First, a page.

After police turn back on mayor again, where does New York go from here? (+video)
Some New York police turned their backs on Mayor Bill de Blasio at the funeral for Officer Wenjian Liu. But to repair the rift and institute positive police reforms, what happens now will matter most.
Two weeks after protesters ignored New York Mayor Bill de Blasio's pleas to postpone their demonstrations for police reform, some New York police ignored the pleas of their commissioner and turned their back on Mayor de Blasio.
In that way, it was a suitable culminating act for a turbulent episode in New York City's history.
Police officers' turned backs at the funerals for slain Officers Rafael Ramos last weekend and Wenjian Liu Sunday suggest they see a mayor and a protest movement out to demonize them. Protesters ongoing demonstrations suggest they see an unbroken blue wall of unaccountability.
But when de Blasio issued his plea to protesters to step back on Dec. 22, he had his eye on this moment.
"It’s time everyone put aside political debates, put aside protests," he said, but added that these were things that "we will talk about in due time."
With Liu's funeral now behind the city, that "due time" would appear to have arrived. Respect for Ramos and Liu demanded postponing politics. The continuing rift between the city's police and its leaders now seems to be demanding its resumption.
The result could be of profound importance for the country.
Even before the deaths of Ramos and Liu, New York was poised to take a deep look at the issues raised by the deaths of Michael Brown in Ferguson, Mo., and Eric Garner in Staten Island. The deaths spoke to concerns, particularly among many African-Americans, that police can act with far too much impunity.
De Blasio had been elected in 2013 on a platform of reining in controversial NYPD practices and had already begun to do so. The Garner decision, in which a local cop was not indicted for killing an unarmed black man with a chokehold, arguably provided him with additional momentum.
But beneath the surface, a police backlash was brewing. New York cops felt de Blasio was turning them into the bad guys, and with the gunning down of Ramos and Liu in broad daylight purely because they were police, that anger burst into the open.
On one hand, the acrimony of the past two weeks has hardened positions for the conversation that lies ahead. On the other, it has laid bare the need for it. Reform was never going to be easy. Now, no one is under any illusions about how hard it will be – or of the need for compassion on both sides.
De Blasio has taken rhetorical steps to reach out to police in recent weeks, praising New York cops at every opportunity. But some say he must go further, admitting that he played a role in creating what many cops say was an anti-police atmosphere before Ramos and Liu were killed.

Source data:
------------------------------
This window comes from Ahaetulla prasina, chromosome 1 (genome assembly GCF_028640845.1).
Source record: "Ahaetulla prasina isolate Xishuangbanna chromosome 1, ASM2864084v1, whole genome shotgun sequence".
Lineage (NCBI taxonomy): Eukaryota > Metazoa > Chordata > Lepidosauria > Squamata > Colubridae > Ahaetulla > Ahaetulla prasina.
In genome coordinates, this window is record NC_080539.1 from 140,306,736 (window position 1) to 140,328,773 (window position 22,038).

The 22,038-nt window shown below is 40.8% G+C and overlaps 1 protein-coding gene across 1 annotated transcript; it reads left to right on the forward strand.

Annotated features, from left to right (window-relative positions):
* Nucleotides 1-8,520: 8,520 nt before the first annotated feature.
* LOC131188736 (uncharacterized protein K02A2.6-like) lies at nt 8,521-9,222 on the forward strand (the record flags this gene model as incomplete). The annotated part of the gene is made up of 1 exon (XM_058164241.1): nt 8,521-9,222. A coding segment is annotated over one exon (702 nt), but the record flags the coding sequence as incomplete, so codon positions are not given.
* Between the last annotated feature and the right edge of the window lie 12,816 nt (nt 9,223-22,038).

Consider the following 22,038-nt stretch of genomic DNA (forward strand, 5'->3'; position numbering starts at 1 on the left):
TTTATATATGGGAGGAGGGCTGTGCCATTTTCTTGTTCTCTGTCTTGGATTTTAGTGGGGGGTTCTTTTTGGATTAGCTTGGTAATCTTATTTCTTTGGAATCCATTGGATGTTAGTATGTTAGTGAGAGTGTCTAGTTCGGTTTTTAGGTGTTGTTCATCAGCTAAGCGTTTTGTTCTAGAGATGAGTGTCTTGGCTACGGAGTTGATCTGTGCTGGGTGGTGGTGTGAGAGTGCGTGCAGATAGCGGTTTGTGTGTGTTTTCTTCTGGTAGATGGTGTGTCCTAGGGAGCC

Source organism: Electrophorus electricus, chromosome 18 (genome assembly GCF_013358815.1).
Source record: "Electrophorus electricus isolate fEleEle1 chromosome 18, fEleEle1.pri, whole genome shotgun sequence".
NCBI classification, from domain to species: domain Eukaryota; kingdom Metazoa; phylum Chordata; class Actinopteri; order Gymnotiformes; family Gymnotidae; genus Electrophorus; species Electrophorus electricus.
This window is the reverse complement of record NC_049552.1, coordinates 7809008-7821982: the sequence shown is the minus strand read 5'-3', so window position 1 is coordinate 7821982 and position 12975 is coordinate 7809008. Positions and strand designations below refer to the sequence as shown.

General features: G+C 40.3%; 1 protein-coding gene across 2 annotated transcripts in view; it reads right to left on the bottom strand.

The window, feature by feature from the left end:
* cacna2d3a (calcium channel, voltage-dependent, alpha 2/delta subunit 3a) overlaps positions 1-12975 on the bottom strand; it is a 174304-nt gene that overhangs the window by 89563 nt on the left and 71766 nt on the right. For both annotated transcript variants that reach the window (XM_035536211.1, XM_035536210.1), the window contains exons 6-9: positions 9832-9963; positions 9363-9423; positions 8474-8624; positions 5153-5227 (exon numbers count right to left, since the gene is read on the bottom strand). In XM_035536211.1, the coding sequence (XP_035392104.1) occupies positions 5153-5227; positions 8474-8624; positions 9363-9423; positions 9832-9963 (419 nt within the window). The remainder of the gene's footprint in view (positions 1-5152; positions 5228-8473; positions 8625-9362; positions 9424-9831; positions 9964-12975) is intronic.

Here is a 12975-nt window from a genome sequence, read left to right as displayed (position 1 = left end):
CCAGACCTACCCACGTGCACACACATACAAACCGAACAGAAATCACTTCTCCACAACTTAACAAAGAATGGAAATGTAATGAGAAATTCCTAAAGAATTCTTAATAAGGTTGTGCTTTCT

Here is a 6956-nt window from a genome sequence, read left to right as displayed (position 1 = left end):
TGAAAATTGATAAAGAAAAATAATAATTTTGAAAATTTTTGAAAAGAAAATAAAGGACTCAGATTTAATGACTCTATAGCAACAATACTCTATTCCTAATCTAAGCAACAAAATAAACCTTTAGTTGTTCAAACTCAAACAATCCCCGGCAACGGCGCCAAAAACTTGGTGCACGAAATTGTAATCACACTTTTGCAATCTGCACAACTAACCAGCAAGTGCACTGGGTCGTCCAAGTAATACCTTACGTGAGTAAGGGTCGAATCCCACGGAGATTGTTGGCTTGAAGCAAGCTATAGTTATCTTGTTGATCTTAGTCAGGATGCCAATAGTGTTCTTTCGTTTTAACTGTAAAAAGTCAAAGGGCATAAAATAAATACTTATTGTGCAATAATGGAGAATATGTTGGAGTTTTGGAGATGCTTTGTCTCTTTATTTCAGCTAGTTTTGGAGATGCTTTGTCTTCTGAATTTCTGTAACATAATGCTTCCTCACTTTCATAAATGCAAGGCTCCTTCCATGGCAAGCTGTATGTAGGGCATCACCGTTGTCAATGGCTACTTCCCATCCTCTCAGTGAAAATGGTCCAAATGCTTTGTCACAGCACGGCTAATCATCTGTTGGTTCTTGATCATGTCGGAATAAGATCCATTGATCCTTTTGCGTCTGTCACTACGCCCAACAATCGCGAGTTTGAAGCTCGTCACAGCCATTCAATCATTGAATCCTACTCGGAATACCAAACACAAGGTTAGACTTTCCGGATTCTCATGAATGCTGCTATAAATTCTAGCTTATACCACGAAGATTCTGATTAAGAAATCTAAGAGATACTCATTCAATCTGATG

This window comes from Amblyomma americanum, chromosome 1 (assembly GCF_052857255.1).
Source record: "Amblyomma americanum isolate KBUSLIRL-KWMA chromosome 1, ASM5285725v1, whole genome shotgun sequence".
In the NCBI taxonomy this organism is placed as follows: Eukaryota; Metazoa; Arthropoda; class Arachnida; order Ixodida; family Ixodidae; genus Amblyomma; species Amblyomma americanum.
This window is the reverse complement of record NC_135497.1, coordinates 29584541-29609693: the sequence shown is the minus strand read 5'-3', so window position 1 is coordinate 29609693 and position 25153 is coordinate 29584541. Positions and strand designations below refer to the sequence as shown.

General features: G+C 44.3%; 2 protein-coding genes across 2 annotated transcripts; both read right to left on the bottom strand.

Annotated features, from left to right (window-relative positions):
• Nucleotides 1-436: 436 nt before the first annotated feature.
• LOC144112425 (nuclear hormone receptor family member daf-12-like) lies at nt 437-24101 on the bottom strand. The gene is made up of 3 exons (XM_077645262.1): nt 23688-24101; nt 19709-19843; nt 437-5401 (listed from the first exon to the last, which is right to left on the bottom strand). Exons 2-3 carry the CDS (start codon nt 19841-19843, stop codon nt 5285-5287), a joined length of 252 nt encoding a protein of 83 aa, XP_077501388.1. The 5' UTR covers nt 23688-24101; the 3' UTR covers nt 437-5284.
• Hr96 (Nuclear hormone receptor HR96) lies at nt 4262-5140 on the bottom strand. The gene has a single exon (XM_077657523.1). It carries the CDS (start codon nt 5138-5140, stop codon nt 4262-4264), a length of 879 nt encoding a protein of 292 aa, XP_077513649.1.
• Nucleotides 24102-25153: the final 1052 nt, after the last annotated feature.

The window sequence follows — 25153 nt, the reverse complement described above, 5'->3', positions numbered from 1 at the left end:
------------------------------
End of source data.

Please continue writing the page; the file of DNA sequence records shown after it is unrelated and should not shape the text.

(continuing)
"Bill de Blasio has to admit he made mistakes, or this does not end anytime soon, even if the funerals end, for now," writes columnist Mike Lupica in The New York Daily News. "The mayor does not do this with extra overtime that starts to look like bribes, or eulogies, or using Bratton for cover, or even a new contract."
Beyond tamping down the raw emotions, the issues are complex, as well.
For example, many police watchdog groups support initiatives to have police wear body cameras so that their actions are recorded. But that wouldn't have made a difference in the Garner incident – it was already recorded on cellphone cameras.
Increasing scrutiny of shootings by police could also could cause friction across local, state, and federal jurisdictions. The attorney general of the state of New York, for one, has already asked Governor Cuomo to give him the authority to oversee all local investigations of police.
But it appears that the pieces are at least in place in New York for an honest attempt at reform.
De Blasio's strength is in the city's black community, which is unlikely to be deterred from its desire for reform. Police Commissioner Bratton is a reformer who has already reshaped the NYPD once, when he was commissioner from 1994-96. And New York Gov. Andrew Cuomo made reform a top priority in his inauguration address on Jan. 1:
The truth is police officers do need more safety and more protection. The truth is law enforcement needs to respect the community as much as the community needs to respect law enforcement. The truth is it's our obligation as leaders to provide the reforms necessary to ensure safety. This is a New York City issue. It is a Buffalo issue. It is a Ferguson issue. It is a Los Angeles issue. But it is also our responsibility to solve it here in the state of New York.